Where should my rabbits live?  

Written by Lindsay Sissons MRCVS
June 18, 2024

The natural habitat for a rabbit is a warren of burrows. This has multiple exits into a large area of grassland and undergrowth for foraging. There will be a nearby water source and good visibility.  It is important to try and mimic this environment for pet rabbits to keep them happy and healthy.

The warren is a maze of tunnels with many different sleeping areas and remains a constant 10°C all year round. Multiple entrances and exits gives an easier escape from predators both inside and outside. The warren is sited either on a hill or in a large open area, so that predators can be seen easily, and the alarm raised. Rabbits will also stand up on their back legs on a raised piece of land to get a better view. 

Rabbits must have room to move about freely, to forage, to gnaw, chew and dig and to socialise or isolate as they choose.  

Suitable environment  

It can be tricky to cater for all your rabbits’ needs either indoors or outdoors at home. The age-old practice of keeping one rabbit in a hutch in the garden has been shown to be extremely detrimental to the rabbit’s physical and mental health. It is now advised against. 

Rabbits are social creatures and should be housed in pairs or groups. Their environment should provide enough room for them to be able to move about freely, to be on their own if they choose and to behave as they would in nature. 

They should be protected from predators, including the family dog or cat. Rabbits should also be protected from heat and cold and provided with enrichment to keep them occupied. They will need resting places for their daytime naps, with toileting areas. Raised platforms for keeping watch are much used as the rabbits watch their surroundings.  

Rabbits are naturally most active at dawn and dusk and ideally any handling or interaction should be within this time.  

Your rabbits will need:  

  • A safe sleeping enclosure with bedding. There should be enough room for your rabbits to hop 3 times and to get away from each other should they need to. Two entrances/exits, a toileting corner, water and lots of forage.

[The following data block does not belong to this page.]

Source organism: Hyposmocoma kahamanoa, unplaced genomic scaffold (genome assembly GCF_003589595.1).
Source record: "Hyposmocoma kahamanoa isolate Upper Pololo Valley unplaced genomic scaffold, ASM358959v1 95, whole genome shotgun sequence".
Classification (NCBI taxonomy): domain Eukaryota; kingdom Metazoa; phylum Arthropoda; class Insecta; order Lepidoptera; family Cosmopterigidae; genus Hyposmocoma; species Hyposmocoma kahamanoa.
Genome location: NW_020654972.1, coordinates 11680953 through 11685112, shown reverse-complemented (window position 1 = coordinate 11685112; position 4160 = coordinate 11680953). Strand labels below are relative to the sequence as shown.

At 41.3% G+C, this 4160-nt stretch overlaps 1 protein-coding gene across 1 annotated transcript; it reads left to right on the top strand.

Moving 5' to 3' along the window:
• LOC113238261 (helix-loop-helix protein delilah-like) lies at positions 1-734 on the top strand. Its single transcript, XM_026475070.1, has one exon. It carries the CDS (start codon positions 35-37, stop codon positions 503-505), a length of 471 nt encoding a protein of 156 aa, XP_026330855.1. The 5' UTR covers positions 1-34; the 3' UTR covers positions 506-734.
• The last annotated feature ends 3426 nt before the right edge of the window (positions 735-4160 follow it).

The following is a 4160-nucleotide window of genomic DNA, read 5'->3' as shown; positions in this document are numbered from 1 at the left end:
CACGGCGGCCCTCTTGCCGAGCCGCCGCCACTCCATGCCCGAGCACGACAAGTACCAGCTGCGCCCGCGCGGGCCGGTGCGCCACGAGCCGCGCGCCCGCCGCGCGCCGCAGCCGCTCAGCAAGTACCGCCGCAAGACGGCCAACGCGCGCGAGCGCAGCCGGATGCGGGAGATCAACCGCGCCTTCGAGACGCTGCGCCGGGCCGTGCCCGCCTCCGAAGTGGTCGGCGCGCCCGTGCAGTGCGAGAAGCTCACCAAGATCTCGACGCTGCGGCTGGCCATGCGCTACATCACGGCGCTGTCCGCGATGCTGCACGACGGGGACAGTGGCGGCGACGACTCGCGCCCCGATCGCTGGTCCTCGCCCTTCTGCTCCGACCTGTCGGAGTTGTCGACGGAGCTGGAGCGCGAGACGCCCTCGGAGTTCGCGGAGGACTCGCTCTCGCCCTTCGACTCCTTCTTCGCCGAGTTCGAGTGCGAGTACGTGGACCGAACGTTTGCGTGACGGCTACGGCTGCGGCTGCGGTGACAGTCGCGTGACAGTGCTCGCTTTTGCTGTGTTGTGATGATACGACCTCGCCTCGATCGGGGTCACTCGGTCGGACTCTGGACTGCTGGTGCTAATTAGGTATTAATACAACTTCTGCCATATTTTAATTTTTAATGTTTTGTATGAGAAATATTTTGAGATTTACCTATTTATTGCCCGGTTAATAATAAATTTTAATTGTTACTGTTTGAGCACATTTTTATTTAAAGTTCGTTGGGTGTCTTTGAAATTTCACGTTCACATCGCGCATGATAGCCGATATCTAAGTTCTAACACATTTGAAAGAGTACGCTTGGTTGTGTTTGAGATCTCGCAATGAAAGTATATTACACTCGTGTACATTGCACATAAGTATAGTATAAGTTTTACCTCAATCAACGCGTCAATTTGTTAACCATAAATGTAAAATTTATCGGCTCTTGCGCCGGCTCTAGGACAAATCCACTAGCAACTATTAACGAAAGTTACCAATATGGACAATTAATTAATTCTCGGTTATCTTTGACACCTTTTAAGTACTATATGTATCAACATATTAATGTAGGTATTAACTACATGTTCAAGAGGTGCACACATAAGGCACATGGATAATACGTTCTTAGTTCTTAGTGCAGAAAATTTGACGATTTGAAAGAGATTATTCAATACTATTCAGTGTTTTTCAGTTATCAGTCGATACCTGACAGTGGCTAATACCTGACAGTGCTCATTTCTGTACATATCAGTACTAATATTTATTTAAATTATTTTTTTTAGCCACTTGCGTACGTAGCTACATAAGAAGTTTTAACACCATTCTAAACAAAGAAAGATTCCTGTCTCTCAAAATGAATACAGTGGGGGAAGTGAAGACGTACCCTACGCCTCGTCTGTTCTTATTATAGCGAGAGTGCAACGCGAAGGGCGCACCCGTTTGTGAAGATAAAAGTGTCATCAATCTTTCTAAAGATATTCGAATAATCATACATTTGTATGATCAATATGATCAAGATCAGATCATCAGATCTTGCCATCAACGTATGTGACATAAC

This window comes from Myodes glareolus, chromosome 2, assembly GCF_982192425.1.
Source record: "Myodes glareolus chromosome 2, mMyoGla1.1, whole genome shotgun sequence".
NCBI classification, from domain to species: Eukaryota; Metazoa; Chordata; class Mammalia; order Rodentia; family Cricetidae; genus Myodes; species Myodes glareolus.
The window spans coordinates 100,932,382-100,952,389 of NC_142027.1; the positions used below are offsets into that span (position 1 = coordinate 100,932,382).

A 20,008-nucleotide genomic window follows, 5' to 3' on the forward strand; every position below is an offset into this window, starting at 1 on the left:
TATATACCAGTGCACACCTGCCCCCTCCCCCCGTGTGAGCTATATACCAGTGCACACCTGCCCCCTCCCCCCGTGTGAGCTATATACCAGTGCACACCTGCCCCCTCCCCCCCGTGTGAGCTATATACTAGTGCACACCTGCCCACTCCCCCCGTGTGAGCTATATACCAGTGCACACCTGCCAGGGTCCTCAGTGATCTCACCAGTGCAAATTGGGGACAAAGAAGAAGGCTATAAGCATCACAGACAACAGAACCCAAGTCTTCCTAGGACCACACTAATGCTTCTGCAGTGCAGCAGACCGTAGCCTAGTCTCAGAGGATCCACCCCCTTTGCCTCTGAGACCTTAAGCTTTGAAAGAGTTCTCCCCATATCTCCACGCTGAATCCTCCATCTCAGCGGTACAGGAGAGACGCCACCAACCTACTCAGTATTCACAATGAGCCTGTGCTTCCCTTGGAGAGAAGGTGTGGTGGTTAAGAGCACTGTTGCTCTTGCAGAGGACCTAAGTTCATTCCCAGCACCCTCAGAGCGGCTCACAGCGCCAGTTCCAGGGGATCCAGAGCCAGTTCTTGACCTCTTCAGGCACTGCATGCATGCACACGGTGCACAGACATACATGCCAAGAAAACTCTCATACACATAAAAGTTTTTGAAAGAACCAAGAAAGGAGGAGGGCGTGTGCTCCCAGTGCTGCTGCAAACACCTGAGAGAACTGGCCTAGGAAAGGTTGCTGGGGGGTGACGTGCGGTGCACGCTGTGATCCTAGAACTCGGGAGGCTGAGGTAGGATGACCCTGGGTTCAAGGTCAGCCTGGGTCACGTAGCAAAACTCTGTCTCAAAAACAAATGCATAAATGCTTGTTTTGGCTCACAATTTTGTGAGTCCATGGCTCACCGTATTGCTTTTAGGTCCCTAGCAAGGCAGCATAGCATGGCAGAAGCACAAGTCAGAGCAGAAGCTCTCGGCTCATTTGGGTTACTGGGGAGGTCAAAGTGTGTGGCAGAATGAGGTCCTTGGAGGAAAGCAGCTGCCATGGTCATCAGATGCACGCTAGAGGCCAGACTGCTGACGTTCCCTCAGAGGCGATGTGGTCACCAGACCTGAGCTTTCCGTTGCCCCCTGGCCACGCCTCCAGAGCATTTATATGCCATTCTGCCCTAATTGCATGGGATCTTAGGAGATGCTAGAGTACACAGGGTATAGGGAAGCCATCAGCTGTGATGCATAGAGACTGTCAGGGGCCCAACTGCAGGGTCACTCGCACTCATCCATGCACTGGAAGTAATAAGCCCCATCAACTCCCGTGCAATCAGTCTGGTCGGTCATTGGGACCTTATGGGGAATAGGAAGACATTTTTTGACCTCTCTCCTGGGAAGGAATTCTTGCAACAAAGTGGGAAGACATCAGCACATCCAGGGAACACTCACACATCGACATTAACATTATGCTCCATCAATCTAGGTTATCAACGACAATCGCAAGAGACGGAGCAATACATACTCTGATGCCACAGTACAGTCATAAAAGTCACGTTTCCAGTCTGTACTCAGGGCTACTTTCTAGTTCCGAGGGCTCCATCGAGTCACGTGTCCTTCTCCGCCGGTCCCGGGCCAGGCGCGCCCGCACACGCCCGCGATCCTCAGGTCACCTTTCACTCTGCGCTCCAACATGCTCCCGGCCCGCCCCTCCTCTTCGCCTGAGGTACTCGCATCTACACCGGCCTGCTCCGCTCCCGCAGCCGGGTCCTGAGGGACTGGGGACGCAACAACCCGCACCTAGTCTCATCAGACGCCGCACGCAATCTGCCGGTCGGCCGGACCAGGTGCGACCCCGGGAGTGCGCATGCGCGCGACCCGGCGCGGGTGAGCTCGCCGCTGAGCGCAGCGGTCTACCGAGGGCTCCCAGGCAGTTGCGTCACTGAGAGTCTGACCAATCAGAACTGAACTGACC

• Access to a large exercise area. A minimum of 3m x 2m x 1m in size. Ideally all the time but especially when the rabbits are most active  
  • Tunnels, raised platforms, hidey hole boxes for daytime napping, toileting places, water provision, a dig box and scattered forage. 
  • Things to do – toys to throw, branches to chew, a ball to chase. 
  • Interaction with yourself and your family 

Inside or outside? suitable shelter  

Indoor enclosures

Indoor rabbits can have part of a room, a whole room or free access around a part or whole of the house. A whole room or part of a room is easier to keep rabbit friendly. Identify a dedicated, safe area that the rabbits have access to all the time. A dig box, toys, tunnels, hidey holes and platforms can all be sited inside. Forage can be scattered around the room so the rabbits must search for it.  

The resting places and sleeping area should not be in full sun. Try and choose a room that does not get direct light or keep the curtains closed on sunny days. The central heating may also need to be turned off in that room. Ventilation is important. Keep a top window open (check for draughts) or have a fan in the room (beware the cables) to help with air movement.  

Outdoor enclosures

Outdoor rabbits can have a large, sealed run with a hutch inside. They also need 24-hour access to the safe area outside. Or the hutch could be outside the run and joined by a sealed tunnel, again giving free access.  

The hutch should not be in direct sunlight and there should be shaded areas available in the run. If there is no shade, then placing a sun-barrier or small upright fence or planting a shrub nearby to give shade is an option. Ventilation should be considered – the sleeping area entrances should not be hit by the prevailing wind. Even though rabbits do not tolerate draughts, they do need good ventilation, so try and ensure that the circulation of air is not stopped. 


Rabbits will live happily indoors or out if their natural needs are considered and provided for. Safety is the first consideration.  

Indoor enclosures